Intel Slashes Mobileye IPO Valuation Again to $16 Billion
Comment of the Day

October 18 2022

Commentary by Eoin Treacy

Intel Slashes Mobileye IPO Valuation Again to $16 Billion

This article from Bloomberg may be of interest to subscribers. Here is a section:

Despite the drop in valuation, the listing is set to be one of the year’s biggest IPOs. Amid heightened volatility and disappointing debut performances of last year’s listings, IPO volume in the US has plummeted to $22.3 billion this year, compared with $277 billion at this point in 2021, according to data compiled by Bloomberg. Instacart Inc., another highly anticipated IPO, last week cut its valuation for the third time, to $13 billion, and is waiting for the markets to settle before going ahead with a listing. Another deterrent for new listings is the fact that many companies that went public in 2020 and 2021 are trading below their IPO prices.

But some analysts said it was reasonable for Intel to go through with the listing despite the poor market timing. Analysts at Bernstein said Intel likely needs the money it will receive from the deal, “given the way their own business is currently trending.” And Vital Knowledge analysts wrote that the “headline is negative, but keep in mind the $50B valuation was floated back in December, so no one should be shocked that the number is now lower today.” Intel shares were up about 1.4% in early trading in New York. 

Eoin Treacy's view

At present we have straws in the wind but the issues with alternative asset valuations are going to become pressure points for investors over the next couple of years. The LDI debacle in the UK where pensions engaged in financial engineering to avoid leverage rules is the thin end of the wedge.

The reality is QE and the low interest rate environment robbed savers, like pension funds, and forced them to become speculators. At the same time it favoured risk takers and inflated their assets. That allowed both to prosper for a long time but rising rates and tighter liquidity mean the party is over.

Intel paid $15.3 billion for Mobileye in 2017 and has done nothing with it. The IPO gets their money back but not much more. It’s certainly better than taking a loss and the company needs every penny to rebuild its position as a leader in chip manufacturing. IPOing Mobileye might be viewed as a wise move a couple of years from now because at Intel is not taking a loss.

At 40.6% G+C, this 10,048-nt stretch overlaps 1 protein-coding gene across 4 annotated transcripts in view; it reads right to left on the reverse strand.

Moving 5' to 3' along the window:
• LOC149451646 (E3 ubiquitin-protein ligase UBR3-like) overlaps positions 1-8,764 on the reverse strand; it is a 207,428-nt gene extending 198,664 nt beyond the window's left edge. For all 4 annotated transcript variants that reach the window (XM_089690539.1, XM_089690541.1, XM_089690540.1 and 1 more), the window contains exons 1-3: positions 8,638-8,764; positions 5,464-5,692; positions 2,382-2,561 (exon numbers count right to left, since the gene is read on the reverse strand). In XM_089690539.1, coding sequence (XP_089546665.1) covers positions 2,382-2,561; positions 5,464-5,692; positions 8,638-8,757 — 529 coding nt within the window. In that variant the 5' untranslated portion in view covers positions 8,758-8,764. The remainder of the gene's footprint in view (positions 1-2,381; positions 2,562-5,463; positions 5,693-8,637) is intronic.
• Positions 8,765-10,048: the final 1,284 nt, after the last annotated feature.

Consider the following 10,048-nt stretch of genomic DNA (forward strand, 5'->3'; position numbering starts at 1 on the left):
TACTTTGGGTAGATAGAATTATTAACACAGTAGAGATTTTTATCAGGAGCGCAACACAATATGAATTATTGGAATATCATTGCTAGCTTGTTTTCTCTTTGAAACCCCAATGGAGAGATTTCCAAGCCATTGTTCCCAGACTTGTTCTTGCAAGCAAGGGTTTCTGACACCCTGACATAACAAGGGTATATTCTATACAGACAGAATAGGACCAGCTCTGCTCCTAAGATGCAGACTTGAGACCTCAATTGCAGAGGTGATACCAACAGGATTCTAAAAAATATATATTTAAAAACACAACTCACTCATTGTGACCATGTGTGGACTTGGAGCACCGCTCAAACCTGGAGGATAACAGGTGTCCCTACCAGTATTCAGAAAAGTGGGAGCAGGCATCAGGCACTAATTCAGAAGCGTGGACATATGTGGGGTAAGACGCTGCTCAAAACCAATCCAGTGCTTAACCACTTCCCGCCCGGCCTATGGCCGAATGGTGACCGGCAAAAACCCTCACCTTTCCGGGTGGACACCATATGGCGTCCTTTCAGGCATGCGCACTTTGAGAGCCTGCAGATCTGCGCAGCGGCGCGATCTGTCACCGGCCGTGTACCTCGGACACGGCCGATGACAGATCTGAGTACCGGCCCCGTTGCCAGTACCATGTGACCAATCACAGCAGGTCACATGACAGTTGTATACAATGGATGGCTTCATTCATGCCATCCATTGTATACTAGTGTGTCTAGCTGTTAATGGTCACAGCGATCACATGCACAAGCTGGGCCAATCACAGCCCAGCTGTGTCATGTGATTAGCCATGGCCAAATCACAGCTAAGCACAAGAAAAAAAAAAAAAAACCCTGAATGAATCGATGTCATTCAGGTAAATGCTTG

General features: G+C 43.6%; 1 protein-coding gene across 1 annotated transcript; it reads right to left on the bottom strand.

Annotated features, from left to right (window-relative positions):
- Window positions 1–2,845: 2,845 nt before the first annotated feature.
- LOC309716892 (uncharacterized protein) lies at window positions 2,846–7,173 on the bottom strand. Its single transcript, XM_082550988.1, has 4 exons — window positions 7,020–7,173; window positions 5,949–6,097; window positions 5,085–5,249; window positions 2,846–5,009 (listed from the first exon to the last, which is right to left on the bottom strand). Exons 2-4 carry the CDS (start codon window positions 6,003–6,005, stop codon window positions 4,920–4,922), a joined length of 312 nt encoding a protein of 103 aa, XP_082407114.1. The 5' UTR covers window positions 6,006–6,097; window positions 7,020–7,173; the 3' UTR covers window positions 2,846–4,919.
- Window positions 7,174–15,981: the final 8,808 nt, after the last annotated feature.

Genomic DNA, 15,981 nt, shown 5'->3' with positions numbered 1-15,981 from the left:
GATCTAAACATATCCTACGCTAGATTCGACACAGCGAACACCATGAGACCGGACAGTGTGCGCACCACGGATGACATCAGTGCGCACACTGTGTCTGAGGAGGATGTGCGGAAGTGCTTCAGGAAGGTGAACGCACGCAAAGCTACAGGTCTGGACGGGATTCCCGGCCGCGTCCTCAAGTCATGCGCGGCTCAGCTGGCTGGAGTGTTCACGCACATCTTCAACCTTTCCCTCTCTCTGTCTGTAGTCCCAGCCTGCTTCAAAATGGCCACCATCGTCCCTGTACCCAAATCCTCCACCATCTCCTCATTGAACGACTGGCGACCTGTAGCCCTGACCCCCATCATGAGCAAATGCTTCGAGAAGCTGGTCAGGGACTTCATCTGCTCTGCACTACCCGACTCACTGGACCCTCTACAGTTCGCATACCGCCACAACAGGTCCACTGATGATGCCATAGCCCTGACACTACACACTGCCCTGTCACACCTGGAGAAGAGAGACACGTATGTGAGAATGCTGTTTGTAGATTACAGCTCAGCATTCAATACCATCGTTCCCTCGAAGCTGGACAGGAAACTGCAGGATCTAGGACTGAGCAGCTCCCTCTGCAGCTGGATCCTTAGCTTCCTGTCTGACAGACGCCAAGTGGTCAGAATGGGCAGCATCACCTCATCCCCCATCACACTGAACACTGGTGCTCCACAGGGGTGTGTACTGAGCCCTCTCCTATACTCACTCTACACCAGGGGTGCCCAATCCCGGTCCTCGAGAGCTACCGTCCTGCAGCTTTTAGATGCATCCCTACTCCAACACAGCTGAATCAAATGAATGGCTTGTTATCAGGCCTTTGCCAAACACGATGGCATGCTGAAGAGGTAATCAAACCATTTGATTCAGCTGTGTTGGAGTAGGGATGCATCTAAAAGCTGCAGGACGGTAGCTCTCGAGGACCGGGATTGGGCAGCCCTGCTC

The 60% write down of intangible value is being passed off as a trivial concern. It’s anything but. This report from KKR may be of interest. Here is a section:

This need for change is occurring at a unique moment, as we are now entering a potential macroeconomic and geopolitical regime change that likely warrants a new approach to asset allocation, including shorter duration and greater exposure to Real Assets, we believe. We also see a greater need for these organizations to consider placing a more holistic emphasis on portfolio construction, technological prowess, and risk management. Importantly, in recent years earlier stage, higher Beta, longer duration equity investments led to much of the outsized asset growth in the E&F community; however, it now feels to us that the E&F community is over allocated to this area at a time when both performance and realizations are poised to slow. So, this positioning could prove tricky, as we enter an environment where the traditional relationship between stocks and bonds, and in particular growth stocks, has changed. To this end, now is the time for all of us with ties to the E&F community to take a step back and recognize that, ‘the times they are a-changin’.
This article from Bloomberg highlights the fact that pension and sovereign wealth fund allocations to alternative assets have surged over the last 12 years. Funds substituted liquidity fuelled returns for illiquid positions. Sovereign wealth funds can put off mark-to-market for a long time but as write-downs pile up that will be increasingly difficult to justify

For now there is a wall of money still chasing deals. That’s particularly true in renewable energy and grid scale batteries. London property is attracting ample foreign capital following the devaluation of the Pound. That’s covering the fact funds are selling real estate to cover holes in their pensions assets. 

Against that background, central banks will need to see evidence of inflation peaking to even consider pivoting. The world is still awash in cash.


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